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April 01, 2015 - by Chris Ciborowski, Nebulaworks
Back in the day, it was all about working on big iron running UNIX for me, a badge of honor if you will. E10K, check. E25K, check. There was some great technology there, including DTrace and ZFS, but also Zones. Zones are an OS virtualization layer that should be familiar to those who've worked with FreeBSD jails before.
Fast forward 11 years, and Docker has re-energized the OS virtualization movement. And rightly so. But now, we are looking at it from the eyes of the developer. And for distributed microservices-based applications they are ideally suited. While running these containers on a laptop is trivial, but taking a number of containers and running them on a scalable platform in production is a different story altogether.
By now you are probably asking how this relates to Joyent. And that is a good question. Short answer: Joyent has been using containers in production for a long, long time. Not Docker containers, but Zones. This makes them uniquely qualified, with real-world understanding of production concerns and with insight on the best way to develop a foundation for running Docker containers. And now they have. They are calling their container runtime Triton. Triton, a Greek mythological god was half man, half fish: the best of both worlds.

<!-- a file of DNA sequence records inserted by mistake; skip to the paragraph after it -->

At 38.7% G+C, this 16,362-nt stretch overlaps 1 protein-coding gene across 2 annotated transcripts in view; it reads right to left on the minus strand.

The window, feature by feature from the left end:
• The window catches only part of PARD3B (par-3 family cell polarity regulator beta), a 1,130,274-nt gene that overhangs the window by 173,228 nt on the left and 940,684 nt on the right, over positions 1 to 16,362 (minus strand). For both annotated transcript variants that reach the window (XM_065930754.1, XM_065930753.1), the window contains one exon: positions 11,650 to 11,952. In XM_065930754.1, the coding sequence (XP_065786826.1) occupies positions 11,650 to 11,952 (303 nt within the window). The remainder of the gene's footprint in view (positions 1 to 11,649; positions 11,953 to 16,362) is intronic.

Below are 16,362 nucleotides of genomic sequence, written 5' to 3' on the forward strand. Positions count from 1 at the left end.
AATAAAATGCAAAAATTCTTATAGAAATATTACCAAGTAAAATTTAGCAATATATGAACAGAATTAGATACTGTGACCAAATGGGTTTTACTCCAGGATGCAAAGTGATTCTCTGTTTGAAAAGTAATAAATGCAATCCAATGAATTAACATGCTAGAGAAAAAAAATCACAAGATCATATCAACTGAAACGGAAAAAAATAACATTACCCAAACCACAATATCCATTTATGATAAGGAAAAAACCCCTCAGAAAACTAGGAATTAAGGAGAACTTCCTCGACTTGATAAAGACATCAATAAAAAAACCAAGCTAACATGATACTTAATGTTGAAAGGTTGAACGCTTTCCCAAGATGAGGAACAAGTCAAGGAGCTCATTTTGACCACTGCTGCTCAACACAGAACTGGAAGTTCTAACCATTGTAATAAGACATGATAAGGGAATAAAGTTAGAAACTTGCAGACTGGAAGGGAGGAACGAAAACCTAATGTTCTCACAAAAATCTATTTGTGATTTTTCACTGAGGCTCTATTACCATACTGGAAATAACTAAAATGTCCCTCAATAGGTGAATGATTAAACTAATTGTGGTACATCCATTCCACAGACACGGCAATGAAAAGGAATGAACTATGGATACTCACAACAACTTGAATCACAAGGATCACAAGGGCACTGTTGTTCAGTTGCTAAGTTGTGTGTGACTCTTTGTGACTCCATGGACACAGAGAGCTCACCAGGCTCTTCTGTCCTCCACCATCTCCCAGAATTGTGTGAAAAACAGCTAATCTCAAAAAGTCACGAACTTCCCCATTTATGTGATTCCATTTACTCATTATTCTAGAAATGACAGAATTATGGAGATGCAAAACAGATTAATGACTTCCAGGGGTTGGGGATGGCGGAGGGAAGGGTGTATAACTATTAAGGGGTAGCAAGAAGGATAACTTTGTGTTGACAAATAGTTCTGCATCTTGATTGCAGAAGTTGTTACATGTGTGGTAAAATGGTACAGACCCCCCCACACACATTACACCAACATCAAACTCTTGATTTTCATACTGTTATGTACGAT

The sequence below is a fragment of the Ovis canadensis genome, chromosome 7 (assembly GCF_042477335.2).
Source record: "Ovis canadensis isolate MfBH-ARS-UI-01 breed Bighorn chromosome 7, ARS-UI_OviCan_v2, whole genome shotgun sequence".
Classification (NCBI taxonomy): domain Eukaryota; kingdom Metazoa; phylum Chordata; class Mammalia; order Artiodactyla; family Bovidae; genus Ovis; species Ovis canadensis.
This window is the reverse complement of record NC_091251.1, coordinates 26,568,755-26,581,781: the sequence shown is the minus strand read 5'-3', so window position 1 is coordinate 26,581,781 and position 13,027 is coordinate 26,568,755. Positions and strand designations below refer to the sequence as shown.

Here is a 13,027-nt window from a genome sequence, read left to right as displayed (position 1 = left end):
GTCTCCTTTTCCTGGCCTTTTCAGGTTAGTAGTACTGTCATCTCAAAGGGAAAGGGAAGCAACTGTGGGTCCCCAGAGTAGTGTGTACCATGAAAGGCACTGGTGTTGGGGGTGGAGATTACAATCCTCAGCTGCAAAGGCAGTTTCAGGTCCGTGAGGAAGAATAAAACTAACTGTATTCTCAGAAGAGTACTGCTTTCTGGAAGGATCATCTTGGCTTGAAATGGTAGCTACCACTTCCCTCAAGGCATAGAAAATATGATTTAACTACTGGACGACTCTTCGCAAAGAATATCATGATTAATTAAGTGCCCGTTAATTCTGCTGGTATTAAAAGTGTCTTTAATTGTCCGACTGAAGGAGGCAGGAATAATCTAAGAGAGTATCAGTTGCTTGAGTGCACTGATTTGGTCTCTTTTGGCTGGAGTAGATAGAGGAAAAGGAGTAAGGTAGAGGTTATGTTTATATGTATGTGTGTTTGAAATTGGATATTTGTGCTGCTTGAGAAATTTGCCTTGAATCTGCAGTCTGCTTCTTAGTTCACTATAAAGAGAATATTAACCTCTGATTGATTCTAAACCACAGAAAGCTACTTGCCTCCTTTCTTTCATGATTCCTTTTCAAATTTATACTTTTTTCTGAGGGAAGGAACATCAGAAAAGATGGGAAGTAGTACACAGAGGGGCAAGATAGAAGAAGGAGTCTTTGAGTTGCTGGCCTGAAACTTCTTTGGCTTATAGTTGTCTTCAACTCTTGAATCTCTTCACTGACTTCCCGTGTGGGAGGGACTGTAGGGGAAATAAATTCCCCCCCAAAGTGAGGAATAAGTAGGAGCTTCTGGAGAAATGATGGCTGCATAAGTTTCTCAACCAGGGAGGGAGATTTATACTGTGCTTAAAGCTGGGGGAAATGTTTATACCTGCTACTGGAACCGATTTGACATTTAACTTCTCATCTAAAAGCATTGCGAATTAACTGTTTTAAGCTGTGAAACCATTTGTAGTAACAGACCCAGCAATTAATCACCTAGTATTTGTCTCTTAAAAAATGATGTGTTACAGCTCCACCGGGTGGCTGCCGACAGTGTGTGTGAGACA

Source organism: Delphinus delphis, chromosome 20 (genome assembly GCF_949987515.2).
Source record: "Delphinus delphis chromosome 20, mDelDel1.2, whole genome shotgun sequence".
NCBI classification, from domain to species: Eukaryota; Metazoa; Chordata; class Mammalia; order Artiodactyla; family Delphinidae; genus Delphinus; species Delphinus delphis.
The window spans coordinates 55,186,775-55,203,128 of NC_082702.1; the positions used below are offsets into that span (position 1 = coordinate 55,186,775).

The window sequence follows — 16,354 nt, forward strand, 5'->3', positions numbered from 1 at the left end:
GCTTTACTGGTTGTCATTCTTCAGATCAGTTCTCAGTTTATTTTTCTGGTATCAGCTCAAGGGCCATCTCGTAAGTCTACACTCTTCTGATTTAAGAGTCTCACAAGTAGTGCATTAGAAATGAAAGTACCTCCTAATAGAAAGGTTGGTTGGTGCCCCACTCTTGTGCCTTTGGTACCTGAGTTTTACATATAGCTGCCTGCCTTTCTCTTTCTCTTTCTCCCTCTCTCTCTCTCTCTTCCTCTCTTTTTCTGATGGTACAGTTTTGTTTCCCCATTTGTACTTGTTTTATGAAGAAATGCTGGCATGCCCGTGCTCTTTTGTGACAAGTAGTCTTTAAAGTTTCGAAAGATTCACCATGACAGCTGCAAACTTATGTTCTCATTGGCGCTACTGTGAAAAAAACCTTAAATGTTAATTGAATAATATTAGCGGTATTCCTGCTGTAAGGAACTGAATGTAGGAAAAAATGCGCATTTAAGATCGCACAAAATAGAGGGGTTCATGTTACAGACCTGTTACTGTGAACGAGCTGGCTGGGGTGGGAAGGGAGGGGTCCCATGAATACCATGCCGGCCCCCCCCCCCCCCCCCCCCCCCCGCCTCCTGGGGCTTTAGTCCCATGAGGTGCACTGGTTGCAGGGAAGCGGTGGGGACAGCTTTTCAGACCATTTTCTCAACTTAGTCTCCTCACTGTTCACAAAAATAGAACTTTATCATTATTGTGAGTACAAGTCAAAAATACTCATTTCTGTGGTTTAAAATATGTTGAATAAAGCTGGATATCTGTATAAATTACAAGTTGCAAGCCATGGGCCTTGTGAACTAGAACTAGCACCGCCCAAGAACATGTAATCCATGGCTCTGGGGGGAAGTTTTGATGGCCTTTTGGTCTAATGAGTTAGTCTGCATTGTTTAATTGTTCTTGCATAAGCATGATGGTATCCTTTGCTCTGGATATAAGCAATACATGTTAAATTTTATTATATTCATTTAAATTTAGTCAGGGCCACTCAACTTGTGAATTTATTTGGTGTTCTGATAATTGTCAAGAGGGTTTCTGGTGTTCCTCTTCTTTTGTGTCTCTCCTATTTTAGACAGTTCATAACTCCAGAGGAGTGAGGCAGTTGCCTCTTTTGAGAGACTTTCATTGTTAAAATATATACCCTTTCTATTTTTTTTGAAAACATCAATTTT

Joyent's Triton is an infrastructure which is robust and well suited to container deployment, providing not only a Docker API, but also ZFS and DTrace support enabling the launch and operation of the best container packaging technology: Docker.
I am not going to dive into the details of how Triton works, but I have put together a small demo of setting up the environment to connect to the Triton service, and some commands illustrating how it responds to the Docker commands just like a native Linux-based Docker engine.
Sit back, grab a coffee and watch this 16 minute screencast of Joyent Triton: